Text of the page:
What is Hepatitis?
There are five types of hepatitis — A through E — all of which cause inflammation of the liver. Type D affects only those who also have hepatitis B, and hepatitis E is extremely rare in the United States.
How is Hepatitis contracted?
Type A hepatitis is contracted through anal-oral contact, by coming in contact with the feces of someone with hepatitis A, or by eating or drinking hepatitis A contaminated food or water.
Type B hepatitis can be contracted from infected blood, seminal fluid, vaginal secretions, or contaminated drug needles, including tattoo or body-piercing equipment. It can also be spread from a mother to her newborn.
Type C hepatitis is not easily spread through sex. You’re more likely to get it through contact with infected blood, contaminated razors, needles, tattoo and body-piercing equipment, or manicure or pedicure tools that haven’t been properly sanitized, and a mother can pass it to her baby during delivery.
Type D hepatitis can be passed through contact with infected blood, contaminated needles, or by sexual contact with an HIV-infected person.
Type E hepatitis is most likely to be transmitted in feces, through oral contact, or in water that’s been contaminated.
Incubation Period: Two weeks to five months, although Type C can remain dormant for 10 years before symptoms crop up.
Symptoms of Hepatitis
When symptoms are present, they are much the same for all five types of hepatitis: mild flu-like symptoms, light stools, dark urine, jaundice (yellowing of the skin and the whites of the eyes), fatigue, and fever. Hepatitis A symptoms may also include nausea, vomiting, and abdominal pain.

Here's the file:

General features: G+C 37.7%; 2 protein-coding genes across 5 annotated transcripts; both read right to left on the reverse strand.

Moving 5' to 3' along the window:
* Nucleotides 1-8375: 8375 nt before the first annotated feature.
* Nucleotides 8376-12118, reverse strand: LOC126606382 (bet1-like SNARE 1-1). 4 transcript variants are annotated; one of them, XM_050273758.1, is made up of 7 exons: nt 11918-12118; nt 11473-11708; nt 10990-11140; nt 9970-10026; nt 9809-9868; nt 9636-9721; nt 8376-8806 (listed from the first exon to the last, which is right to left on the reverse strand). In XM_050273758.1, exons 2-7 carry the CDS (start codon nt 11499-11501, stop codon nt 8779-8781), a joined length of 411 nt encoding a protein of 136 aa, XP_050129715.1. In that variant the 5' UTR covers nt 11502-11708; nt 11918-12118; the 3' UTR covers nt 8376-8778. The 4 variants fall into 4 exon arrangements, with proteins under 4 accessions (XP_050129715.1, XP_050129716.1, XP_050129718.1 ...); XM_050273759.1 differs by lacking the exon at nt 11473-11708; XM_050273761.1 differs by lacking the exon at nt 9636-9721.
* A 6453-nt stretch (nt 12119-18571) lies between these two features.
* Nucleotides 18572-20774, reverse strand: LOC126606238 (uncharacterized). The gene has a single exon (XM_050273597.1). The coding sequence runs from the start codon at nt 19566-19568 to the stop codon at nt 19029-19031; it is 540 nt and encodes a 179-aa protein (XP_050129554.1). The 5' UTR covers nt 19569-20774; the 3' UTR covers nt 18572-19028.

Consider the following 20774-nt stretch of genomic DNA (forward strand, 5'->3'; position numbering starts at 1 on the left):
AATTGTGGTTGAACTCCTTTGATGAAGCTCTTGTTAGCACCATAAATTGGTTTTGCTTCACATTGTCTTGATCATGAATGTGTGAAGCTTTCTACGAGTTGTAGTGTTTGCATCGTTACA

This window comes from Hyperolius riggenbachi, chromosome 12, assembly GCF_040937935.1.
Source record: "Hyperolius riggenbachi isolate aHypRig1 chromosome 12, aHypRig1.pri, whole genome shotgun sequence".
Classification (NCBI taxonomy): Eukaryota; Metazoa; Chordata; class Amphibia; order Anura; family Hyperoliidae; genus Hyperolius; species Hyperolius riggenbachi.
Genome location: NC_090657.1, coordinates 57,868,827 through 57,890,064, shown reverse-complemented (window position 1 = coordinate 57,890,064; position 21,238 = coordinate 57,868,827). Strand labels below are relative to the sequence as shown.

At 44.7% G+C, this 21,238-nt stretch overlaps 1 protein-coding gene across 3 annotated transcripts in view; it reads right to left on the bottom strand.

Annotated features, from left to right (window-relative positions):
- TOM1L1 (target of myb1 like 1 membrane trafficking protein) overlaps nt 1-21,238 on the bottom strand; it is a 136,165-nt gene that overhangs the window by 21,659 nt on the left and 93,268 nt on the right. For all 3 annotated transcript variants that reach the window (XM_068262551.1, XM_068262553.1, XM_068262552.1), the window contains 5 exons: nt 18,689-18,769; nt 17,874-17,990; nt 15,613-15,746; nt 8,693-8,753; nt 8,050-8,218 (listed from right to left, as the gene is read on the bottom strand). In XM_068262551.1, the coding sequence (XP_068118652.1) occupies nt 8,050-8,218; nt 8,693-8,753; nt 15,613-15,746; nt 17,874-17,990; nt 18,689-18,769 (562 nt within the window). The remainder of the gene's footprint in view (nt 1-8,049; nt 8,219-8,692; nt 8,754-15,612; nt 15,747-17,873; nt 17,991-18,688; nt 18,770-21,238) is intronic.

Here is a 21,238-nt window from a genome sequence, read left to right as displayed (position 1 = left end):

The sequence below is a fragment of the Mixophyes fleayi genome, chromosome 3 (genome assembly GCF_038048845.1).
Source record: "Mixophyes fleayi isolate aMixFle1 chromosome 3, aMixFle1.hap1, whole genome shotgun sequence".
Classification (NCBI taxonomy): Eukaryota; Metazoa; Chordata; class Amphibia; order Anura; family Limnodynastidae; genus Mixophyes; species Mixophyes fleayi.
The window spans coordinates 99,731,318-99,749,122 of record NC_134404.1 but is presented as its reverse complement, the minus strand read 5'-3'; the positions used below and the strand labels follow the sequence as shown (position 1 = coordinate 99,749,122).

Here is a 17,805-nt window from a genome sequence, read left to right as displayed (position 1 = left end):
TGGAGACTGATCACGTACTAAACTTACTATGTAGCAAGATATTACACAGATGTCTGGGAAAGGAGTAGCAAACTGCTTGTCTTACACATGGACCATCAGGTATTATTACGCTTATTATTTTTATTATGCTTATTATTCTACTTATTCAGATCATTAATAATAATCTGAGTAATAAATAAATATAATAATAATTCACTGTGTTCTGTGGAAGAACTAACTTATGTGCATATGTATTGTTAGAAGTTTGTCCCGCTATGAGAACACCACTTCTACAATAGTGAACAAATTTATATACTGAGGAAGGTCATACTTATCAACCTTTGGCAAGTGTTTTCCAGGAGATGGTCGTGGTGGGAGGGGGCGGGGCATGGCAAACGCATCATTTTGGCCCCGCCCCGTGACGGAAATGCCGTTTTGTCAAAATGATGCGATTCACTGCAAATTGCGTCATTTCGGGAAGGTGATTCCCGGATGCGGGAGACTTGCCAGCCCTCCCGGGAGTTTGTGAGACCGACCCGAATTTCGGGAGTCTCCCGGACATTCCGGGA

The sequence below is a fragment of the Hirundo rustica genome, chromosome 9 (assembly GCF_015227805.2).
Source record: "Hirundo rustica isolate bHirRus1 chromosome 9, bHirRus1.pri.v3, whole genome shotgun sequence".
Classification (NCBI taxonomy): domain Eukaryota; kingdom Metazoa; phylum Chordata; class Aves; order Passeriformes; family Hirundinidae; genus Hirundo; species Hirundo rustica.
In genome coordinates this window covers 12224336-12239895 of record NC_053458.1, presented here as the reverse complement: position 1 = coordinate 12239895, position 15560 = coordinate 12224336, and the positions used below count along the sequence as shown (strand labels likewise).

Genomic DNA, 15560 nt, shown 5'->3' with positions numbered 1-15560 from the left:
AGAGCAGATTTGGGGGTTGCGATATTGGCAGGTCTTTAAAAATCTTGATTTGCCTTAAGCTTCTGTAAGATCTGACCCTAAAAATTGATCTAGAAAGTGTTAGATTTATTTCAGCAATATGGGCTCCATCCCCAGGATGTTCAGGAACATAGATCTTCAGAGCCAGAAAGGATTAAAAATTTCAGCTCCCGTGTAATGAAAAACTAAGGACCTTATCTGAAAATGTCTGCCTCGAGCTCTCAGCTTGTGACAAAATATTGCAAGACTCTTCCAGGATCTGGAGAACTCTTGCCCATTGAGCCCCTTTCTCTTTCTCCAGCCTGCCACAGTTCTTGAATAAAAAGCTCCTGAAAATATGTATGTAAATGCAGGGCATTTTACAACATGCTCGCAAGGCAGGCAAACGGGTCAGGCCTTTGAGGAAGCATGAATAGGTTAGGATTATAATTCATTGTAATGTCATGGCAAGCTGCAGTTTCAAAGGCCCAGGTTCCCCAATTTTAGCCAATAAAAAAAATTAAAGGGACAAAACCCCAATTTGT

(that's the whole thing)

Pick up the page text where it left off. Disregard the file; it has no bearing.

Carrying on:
All types of these dseases are diagnosed with a blood test.
Types A and E hepatitis usually resolve over time. If you’re traveling to a country where hepatitis A is prevalent, two doses of a vaccine can prevent the disease. There’s no vaccine for hepatitis E. For Type B, anti viral medications may help some patients. But like type A, a vaccine that’s given in three doses can prevent the disease in the first place. (In fact, hepatitis B is the only STD that’s preventable with a vaccine, according to Planned Parenthood.) For Type C and D, interferon and other drugs may help some patients, but there is no vaccine for either type.
If you are not treated
Because types A and E usually go away over time, neither is likely to lead to chronic disease. Types B and C, however, can lead to cirrhosis (scarring of the liver) and liver cancer if not treated; type D can also result in liver cancer.